As I did in last week’s posting, let me quickly run you through a set of several “little jobs” which got looked after this past week. Some of you sent in comments noting that you liked the more rapid-fire sequences of work so I will repeat that here and please do let me know how well it is working or not by putting your comments in the “Join the Discussion” box at the bottom of every blog posting.
And as I noted last week these may be “little” in terms of amount of work, these jobs are all play very important roles themselves and perhaps most important of all are what define a FINISHED yacht!
First good example of how these little jobs can be so important was the finishing of the door into the Engine Room. Uğur and Nihat had fabricated and mounted this door many months ago but it needed to be fully insulated with fireproof EPDM insulation covered with the laminated aluminium/composite sandwich AlucoBond material you have seen being used to cover all the walls and ceilings of the Engine Room and Workshop.
They started by welding in these short lengths of aluminium L-bars for the AlucoBond to be fastened to.
Then Nihat cut the 50mm / 2” thick EPDM foam insulation and fitted each piece into their compartments.
AlucoBond is then cut to size and screwed in place.
Uğur than installs two of the same beautiful Bofor Dogs & Latches you saw him installing in the big AL hatches up on the main deck for the Forepeak and Engine Room.
Then the door can be remounted on its hinges while it awaits the 26mm thick tempered glass window to be installed to complete this door.
Next up for the same basic treatment was this hatch that goes into the floor in the SuperSalon to provide the only access to the cavernous Basement which sits under the entire SuperSalon floor.
Same 50mm EPDM foam is inserted into each of the little bays formed by the reinforcing AL stringers of this hatch, which is upside down here BTW.
Then Uğur spreads on a light coating of contact cement while ……….
……. Nihat cuts out the thick foil covered fireproof cloth that will cover and protect the EPDM insulation.
With the foil cloth all glued down, Nihat finished off the edges with some AL foil tape and this hatch was then mounted to the awaiting piano hinge in the Salon floor opening into the Basement.
The first of many “little” jobs in getting the below the waterline portion of the hull all prepped for the upcoming application of all the epoxy primer preceding spraying on the International InterSleek 1100SR Foul Release bottom paint we have decided to use.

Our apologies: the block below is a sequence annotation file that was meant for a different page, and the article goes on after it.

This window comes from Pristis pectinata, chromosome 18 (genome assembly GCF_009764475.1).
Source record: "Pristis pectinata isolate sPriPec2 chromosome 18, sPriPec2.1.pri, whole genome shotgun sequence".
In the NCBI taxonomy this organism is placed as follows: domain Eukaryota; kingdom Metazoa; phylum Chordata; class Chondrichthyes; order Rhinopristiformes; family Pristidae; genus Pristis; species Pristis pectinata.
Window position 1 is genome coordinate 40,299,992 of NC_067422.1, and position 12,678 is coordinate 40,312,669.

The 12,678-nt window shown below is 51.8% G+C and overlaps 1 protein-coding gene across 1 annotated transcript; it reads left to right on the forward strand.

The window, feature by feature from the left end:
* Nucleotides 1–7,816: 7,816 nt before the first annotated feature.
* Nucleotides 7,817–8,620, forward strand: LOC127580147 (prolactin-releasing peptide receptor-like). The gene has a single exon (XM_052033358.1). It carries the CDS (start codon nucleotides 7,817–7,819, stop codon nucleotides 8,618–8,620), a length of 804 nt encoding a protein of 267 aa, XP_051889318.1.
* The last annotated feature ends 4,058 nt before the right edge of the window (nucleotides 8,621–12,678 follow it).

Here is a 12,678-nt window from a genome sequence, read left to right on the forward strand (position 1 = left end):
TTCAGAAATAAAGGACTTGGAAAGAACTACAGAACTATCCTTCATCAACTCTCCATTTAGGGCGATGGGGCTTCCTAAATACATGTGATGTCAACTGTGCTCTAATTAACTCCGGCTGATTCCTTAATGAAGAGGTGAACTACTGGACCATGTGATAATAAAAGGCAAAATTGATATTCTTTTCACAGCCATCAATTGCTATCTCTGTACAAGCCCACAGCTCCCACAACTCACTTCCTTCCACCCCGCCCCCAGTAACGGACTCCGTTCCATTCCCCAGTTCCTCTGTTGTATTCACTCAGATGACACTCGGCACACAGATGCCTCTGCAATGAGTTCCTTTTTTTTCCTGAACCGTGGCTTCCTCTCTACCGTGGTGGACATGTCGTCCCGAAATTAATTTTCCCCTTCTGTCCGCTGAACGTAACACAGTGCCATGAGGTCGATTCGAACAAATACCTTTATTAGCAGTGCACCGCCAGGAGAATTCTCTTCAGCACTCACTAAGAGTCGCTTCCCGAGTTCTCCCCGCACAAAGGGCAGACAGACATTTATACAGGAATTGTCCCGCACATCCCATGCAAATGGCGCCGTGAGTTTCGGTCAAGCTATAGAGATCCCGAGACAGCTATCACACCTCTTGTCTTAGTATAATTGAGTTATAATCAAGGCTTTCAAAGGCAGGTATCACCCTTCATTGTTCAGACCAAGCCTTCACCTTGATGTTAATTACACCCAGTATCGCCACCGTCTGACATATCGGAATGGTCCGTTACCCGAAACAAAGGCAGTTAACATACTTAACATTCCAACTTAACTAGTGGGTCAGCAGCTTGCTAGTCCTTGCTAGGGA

Here Uğur has removed the propeller blades on the Vetus Bow Thruster and sanded all the internal AL surfaces.
I was able to pull my weight a little bit this week as well by finishing off some similarly small but important jobs, as well as one quite BIG BEAUTIFUL BEASTLY job on Mr. Gee, our Gardner 6LXB engine. More on that later.
The Black cone and disk up near the top Left here is the front end of the Chain based Hand Cranking system that I am now starting to mount. I have pulled it far forward here in order to mount the cast AL coolant tank.
Below this tank on the Right is the secondary fuel filter and return line and in the weeks ahead you will be seeing much more of that flat rectangular Pad in the bottom Left where I will soon be mounting one of the Big Red Electrodyne alternators.
A classic example of how Gardner leaves nothing to chance is this cast in place detail of how you need to use the correct type of anti-freeze and fill it to the correct level.
Big Red #2 near the bottom Left with blue taped box, as I’ve taken to calling the second 250A @ 28V Electrodyne alternators is the much bigger job I worked on this past week and I’ll cover that in more detail a bit later in this post. With this 2nd alternator now securely mounted to the side of Mr. Gee I was able to finish installing these beautiful copper oil lines that snake their way around Mr. Gee to carry his lifeblood engine oil to and from where it needs to go.
Large AL unit taking up the center of of the photo above and aft end here, is the complete fuel pump and mechanical injection system. The six vertical (5 Black 1 Red) levers you see in the photo above allow you to hand prime each of the 6 fuel injectors as well as shut off one injector at a time to check performance while running.
Burgundy cylinder in the top middle is the secondary oil filter housing with its copper oil lines bringing oil to/from this filter.
A few more finishing touches on Mr. Gee’s Stbd/Right side such as the exiting salt water hose now connected to the rear of this gorgeous cast bronze engine oil cooler, and the vertical braided SS mesh exhaust connector in the upper Left here is now bolted to the aft end of the cast iron exhaust manifold.
In the bottom middle of the photo above and up close here, the Black 24V Starter is now fully installed and connected. Two Red cables as one is from the twin FireFly G31 starter batteries and the other cable can connect the starter to the massive House Battery Bank in case the starter batteries should ever not be working.
Beauty & the Beast’s Love Child?